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Huang v. Mansukhani

United States District Court, D. South Carolina, Florence Division

November 15, 2016

Kexue Huang, Petitioner,
A. Mahsukhani, Warden, Respondent.


          Bruce Howe Hendricks United States District Judge

         This matter is before the Court upon Petitioner Kexue Huang's pro se petition for a writ of habeas corpus pursuant to 28 U.S.C. § 2241. On July 5, 2016, Respondent filed a motion to dismiss, or in the alternative, for summary judgment, to which Petitioner responded. In accordance with 28 U.S.C. § 636(b)(1)(B) and Local Civil Rule 73.02(B)(2)(d) (D.S.C.), the matter was referred to a United States Magistrate Judge for initial review. On August 25, 2016, Magistrate Judge Thomas E. Rogers, III, filed a Report and Recommendation (“Report”) outlining the issues and recommending that the Court grant Respondent's motion for summary judgment.[1] Attached to the Report was a notice advising the parties of the right to file written objections to the Report within 14 days of receiving a copy. On September 9, 2016, Petitioner filed objections, and the matter is ripe for review.


         Petitioner is currently incarcerated at the Federal Corrections Institution (“FCI”) in Estill, South Carolina. At all times relevant to the allegations in his petition, Petitioner was incarcerated at the McRae Correctional Facility (“MCF”) in McRae, Georgia.

         In his petition, Petitioner alleges that he was placed in solitary confinement as a result of a disciplinary action for possession of a hazardous tool (a cellphone) in violation of Inmate Disciplinary Code 108 and that he received sanctions including 30 days of disciplinary segregation as well as the loss of 41 days of good-conduct time, 60 days of telephone privileges, and 60 days of commissary privileges. According to Petitioner, he did not receive his administrative discipline order within 24 hours of the disciplinary action, nor did he receive a copy of the Discipline Hearing Officer's (“DHO”) report within 15 working days, which Petitioner contends violates Bureau of Prisons (“BOP”) regulations. In his request for relief, Petitioner asserts:

I already did my solitary time1 (6 months), and was transferred to medium security prison. Court can't grant relief for that. The only thing I am asking is to give my 41 days good time back. Thanks! If an inmate violated any BOP rule, the inmate will be punished for sure. The BOP staff[] didn't follow any rule for my case, can a judge do something about it?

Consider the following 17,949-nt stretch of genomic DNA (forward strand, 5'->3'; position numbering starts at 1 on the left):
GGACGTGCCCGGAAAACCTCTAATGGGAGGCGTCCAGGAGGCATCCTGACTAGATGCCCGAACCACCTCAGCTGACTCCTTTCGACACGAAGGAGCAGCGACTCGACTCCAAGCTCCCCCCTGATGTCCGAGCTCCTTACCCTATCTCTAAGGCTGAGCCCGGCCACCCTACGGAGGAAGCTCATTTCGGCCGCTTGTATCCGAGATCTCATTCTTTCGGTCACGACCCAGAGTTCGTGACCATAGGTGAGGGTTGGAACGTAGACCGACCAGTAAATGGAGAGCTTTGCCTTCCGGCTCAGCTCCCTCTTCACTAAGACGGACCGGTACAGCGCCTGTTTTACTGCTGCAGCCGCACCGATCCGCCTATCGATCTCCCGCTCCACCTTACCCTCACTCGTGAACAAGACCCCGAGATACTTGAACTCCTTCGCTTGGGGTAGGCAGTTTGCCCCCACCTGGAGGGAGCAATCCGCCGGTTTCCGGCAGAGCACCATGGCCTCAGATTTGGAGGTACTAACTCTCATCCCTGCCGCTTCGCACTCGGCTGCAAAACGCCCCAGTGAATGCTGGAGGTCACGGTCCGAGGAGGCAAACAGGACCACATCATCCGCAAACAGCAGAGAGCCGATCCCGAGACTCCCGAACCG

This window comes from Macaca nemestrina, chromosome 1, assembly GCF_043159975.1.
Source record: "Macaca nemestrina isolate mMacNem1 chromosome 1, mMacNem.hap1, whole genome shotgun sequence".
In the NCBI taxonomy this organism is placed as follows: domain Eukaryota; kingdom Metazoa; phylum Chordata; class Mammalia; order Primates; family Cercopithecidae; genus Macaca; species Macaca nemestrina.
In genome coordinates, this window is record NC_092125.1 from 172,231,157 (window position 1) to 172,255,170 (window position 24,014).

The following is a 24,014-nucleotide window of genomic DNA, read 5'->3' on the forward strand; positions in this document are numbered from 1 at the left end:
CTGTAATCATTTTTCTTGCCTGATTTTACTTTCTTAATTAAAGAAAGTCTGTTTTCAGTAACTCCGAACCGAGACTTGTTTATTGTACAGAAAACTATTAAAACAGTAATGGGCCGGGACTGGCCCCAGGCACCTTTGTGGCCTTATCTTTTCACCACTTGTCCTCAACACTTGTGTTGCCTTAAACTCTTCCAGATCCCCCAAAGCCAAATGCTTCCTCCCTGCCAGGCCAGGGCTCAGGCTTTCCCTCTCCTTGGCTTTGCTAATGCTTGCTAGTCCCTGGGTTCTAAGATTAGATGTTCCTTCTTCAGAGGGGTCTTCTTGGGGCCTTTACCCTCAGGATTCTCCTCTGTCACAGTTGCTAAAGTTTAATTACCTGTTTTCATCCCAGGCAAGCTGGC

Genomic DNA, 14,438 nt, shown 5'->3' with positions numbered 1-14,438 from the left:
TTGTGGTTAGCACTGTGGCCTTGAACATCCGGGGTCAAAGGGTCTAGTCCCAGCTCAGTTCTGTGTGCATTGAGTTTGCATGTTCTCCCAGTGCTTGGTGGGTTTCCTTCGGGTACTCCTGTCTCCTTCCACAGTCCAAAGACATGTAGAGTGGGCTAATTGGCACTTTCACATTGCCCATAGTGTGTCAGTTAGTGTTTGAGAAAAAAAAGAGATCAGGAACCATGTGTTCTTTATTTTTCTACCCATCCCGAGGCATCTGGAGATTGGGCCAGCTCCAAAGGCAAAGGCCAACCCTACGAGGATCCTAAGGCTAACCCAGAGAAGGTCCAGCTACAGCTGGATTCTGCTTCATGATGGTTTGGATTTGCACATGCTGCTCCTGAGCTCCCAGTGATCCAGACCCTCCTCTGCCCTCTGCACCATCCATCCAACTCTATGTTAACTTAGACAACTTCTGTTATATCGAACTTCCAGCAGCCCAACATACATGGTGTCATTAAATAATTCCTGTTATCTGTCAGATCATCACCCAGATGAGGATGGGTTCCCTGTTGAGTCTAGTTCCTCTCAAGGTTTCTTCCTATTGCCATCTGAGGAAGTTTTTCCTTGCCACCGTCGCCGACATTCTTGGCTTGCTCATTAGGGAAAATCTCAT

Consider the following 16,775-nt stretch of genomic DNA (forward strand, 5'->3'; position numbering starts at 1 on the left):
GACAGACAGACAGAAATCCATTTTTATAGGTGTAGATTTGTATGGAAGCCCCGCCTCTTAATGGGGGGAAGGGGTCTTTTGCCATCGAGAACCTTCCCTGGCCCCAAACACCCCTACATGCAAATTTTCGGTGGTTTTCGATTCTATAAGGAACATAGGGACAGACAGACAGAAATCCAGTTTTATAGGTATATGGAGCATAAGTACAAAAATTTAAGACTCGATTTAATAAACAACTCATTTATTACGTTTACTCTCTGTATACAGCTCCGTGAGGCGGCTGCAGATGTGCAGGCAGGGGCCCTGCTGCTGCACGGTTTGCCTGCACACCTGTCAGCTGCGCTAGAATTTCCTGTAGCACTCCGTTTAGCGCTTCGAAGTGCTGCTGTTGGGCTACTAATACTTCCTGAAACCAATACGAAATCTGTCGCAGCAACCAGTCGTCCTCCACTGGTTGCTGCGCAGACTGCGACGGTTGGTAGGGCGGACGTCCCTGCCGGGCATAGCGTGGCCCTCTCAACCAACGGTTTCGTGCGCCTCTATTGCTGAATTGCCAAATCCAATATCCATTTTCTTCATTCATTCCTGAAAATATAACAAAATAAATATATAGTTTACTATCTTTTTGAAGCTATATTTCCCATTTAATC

(ECF No. 1 at 9-10.)

         In his motion for summary judgment, Respondent concedes that the Court has jurisdiction over Petitioner's claim because the loss of good-conduct time impacts the duration of Petitioner's sentence. Respondent also concedes that Petitioner has exhausted the administrative remedy process. Nevertheless, Respondent contends that Petitioner has failed to demonstrate any constitutional violation entitling him to relief, and in support, Respondent submitted several exhibits, including the following: a copy of the corrected incident report; notice of the discipline hearing before the DHO that was delivered to Petitioner; a copy of the Inmate's Rights at Discipline Hearing; and a copy of the DHO decision. In addition, Respondent submitted the declaration of A. Kirley (“Kirley”), a DHO at MCF who did not preside over Petitioner's disciplinary hearing but who is familiar with the disciplinary hearing process at MCF.

         After considering Respondent's motion and exhibits, along with Petitioner's arguments in opposition, the Magistrate Judge ultimately agreed with Respondent and determined that the record contained no evidence of a due process violation. Accordingly, the Magistrate Judge recommended that the Court grant Respondent's motion for summary judgment.

         In his objections, Petitioner argues, without pointing to any evidence, that he has shown the existence of a genuine dispute of material fact as to a due process violation, and he complains about Respondent's reliance on Kirley's affidavit because Kirley did not conduct Petitioner's actual disciplinary hearing.


         I. The Magistrate Judge's Report

         The Magistrate Judge makes only a recommendation to the Court. The recommendation has no presumptive weight, and the responsibility to make a final determination remains with the Court. See Mathews v. Weber, 423 U.S. 261 (1976). The Court is charged with making a de novo determination of any portion of the Report to which a specific objection is made. The Court may accept, reject, or modify, in whole or in part, the recommendation made by the Magistrate Judge or recommit the matter to the Magistrate Judge with instructions. See 28 U.S.C. § 636(b).

         II. Sum ...

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